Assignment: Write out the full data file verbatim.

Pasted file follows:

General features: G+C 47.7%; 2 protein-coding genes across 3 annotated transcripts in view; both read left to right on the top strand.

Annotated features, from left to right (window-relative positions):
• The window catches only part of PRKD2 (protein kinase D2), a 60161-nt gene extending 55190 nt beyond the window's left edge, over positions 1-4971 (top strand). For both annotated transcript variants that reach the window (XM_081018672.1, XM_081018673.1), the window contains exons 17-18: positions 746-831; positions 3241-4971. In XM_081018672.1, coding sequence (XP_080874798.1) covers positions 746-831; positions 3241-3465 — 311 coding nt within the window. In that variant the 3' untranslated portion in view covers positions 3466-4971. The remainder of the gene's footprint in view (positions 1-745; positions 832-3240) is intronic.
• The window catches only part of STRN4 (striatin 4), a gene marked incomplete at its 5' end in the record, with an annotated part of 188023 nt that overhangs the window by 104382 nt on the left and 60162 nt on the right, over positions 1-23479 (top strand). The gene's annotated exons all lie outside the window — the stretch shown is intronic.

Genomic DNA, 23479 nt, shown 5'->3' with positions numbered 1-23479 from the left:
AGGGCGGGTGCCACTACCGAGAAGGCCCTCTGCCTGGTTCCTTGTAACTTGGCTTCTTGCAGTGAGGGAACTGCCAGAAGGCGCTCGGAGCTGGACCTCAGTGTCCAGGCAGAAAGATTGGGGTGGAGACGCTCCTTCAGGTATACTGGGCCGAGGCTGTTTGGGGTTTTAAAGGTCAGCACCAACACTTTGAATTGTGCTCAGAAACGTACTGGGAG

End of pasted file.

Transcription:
General features: G+C 47.7%; 2 protein-coding genes across 3 annotated transcripts in view; both read left to right on the top strand.

Annotated features, from left to right (window-relative positions):
• The window catches only part of PRKD2 (protein kinase D2), a 60161-nt gene extending 55190 nt beyond the window's left edge, over positions 1-4971 (top strand). For both annotated transcript variants that reach the window (XM_081018672.1, XM_081018673.1), the window contains exons 17-18: positions 746-831; positions 3241-4971. In XM_081018672.1, coding sequence (XP_080874798.1) covers positions 746-831; positions 3241-3465 — 311 coding nt within the window. In that variant the 3' untranslated portion in view covers positions 3466-4971. The remainder of the gene's footprint in view (positions 1-745; positions 832-3240) is intronic.
• The window catches only part of STRN4 (striatin 4), a gene marked incomplete at its 5' end in the record, with an annotated part of 188023 nt that overhangs the window by 104382 nt on the left and 60162 nt on the right, over positions 1-23479 (top strand). The gene's annotated exons all lie outside the window — the stretch shown is intronic.

Genomic DNA, 23479 nt, shown 5'->3' with positions numbered 1-23479 from the left:
AGGGCGGGTGCCACTACCGAGAAGGCCCTCTGCCTGGTTCCTTGTAACTTGGCTTCTTGCAGTGAGGGAACTGCCAGAAGGCGCTCGGAGCTGGACCTCAGTGTCCAGGCAGAAAGATTGGGGTGGAGACGCTCCTTCAGGTATACTGGGCCGAGGCTGTTTGGGGTTTTAAAGGTCAGCACCAACACTTTGAATTGTGCTCAGAAACGTACTGGGAG